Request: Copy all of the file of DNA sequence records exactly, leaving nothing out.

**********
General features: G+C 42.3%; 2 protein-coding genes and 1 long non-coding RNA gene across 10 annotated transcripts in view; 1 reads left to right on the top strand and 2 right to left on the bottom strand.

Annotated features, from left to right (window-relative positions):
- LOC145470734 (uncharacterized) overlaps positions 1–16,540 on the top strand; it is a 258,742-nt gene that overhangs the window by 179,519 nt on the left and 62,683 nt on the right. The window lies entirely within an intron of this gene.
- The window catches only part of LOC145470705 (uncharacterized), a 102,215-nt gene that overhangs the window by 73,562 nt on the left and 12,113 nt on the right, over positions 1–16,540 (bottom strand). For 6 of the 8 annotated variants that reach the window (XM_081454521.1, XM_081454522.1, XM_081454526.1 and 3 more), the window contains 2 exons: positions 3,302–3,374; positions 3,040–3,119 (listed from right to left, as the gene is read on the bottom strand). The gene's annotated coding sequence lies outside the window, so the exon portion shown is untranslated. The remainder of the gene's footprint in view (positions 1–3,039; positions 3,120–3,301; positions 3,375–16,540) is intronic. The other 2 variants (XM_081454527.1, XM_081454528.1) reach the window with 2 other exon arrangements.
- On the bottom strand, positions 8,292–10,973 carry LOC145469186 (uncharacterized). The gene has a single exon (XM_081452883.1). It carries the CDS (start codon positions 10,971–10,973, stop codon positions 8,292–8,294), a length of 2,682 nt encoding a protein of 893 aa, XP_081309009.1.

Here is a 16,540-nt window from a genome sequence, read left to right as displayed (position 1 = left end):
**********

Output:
General features: G+C 42.3%; 2 protein-coding genes and 1 long non-coding RNA gene across 10 annotated transcripts in view; 1 reads left to right on the top strand and 2 right to left on the bottom strand.

Annotated features, from left to right (window-relative positions):
- LOC145470734 (uncharacterized) overlaps positions 1–16,540 on the top strand; it is a 258,742-nt gene that overhangs the window by 179,519 nt on the left and 62,683 nt on the right. The window lies entirely within an intron of this gene.
- The window catches only part of LOC145470705 (uncharacterized), a 102,215-nt gene that overhangs the window by 73,562 nt on the left and 12,113 nt on the right, over positions 1–16,540 (bottom strand). For 6 of the 8 annotated variants that reach the window (XM_081454521.1, XM_081454522.1, XM_081454526.1 and 3 more), the window contains 2 exons: positions 3,302–3,374; positions 3,040–3,119 (listed from right to left, as the gene is read on the bottom strand). The gene's annotated coding sequence lies outside the window, so the exon portion shown is untranslated. The remainder of the gene's footprint in view (positions 1–3,039; positions 3,120–3,301; positions 3,375–16,540) is intronic. The other 2 variants (XM_081454527.1, XM_081454528.1) reach the window with 2 other exon arrangements.
- On the bottom strand, positions 8,292–10,973 carry LOC145469186 (uncharacterized). The gene has a single exon (XM_081452883.1). It carries the CDS (start codon positions 10,971–10,973, stop codon positions 8,292–8,294), a length of 2,682 nt encoding a protein of 893 aa, XP_081309009.1.

Here is a 16,540-nt window from a genome sequence, read left to right as displayed (position 1 = left end):